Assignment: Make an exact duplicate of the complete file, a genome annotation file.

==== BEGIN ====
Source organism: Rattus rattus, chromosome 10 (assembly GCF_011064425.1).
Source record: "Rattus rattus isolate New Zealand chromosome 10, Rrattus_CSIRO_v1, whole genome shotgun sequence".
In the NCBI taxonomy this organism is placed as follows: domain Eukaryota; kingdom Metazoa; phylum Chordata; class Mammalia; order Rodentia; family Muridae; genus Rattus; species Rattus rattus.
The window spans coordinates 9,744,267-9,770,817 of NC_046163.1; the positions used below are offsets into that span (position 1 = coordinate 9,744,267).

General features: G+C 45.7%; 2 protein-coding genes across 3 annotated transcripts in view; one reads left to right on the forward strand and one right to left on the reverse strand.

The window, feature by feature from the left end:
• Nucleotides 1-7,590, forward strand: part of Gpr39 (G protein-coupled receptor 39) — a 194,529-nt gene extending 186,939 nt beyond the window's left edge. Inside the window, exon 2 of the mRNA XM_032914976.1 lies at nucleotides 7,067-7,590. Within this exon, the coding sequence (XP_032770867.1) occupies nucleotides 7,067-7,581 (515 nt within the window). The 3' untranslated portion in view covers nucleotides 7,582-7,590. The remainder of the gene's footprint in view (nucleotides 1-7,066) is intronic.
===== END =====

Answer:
Source organism: Rattus rattus, chromosome 10 (assembly GCF_011064425.1).
Source record: "Rattus rattus isolate New Zealand chromosome 10, Rrattus_CSIRO_v1, whole genome shotgun sequence".
In the NCBI taxonomy this organism is placed as follows: domain Eukaryota; kingdom Metazoa; phylum Chordata; class Mammalia; order Rodentia; family Muridae; genus Rattus; species Rattus rattus.
The window spans coordinates 9,744,267-9,770,817 of NC_046163.1; the positions used below are offsets into that span (position 1 = coordinate 9,744,267).

General features: G+C 45.7%; 2 protein-coding genes across 3 annotated transcripts in view; one reads left to right on the forward strand and one right to left on the reverse strand.

The window, feature by feature from the left end:
• Nucleotides 1-7,590, forward strand: part of Gpr39 (G protein-coupled receptor 39) — a 194,529-nt gene extending 186,939 nt beyond the window's left edge. Inside the window, exon 2 of the mRNA XM_032914976.1 lies at nucleotides 7,067-7,590. Within this exon, the coding sequence (XP_032770867.1) occupies nucleotides 7,067-7,581 (515 nt within the window). The 3' untranslated portion in view covers nucleotides 7,582-7,590. The remainder of the gene's footprint in view (nucleotides 1-7,066) is intronic.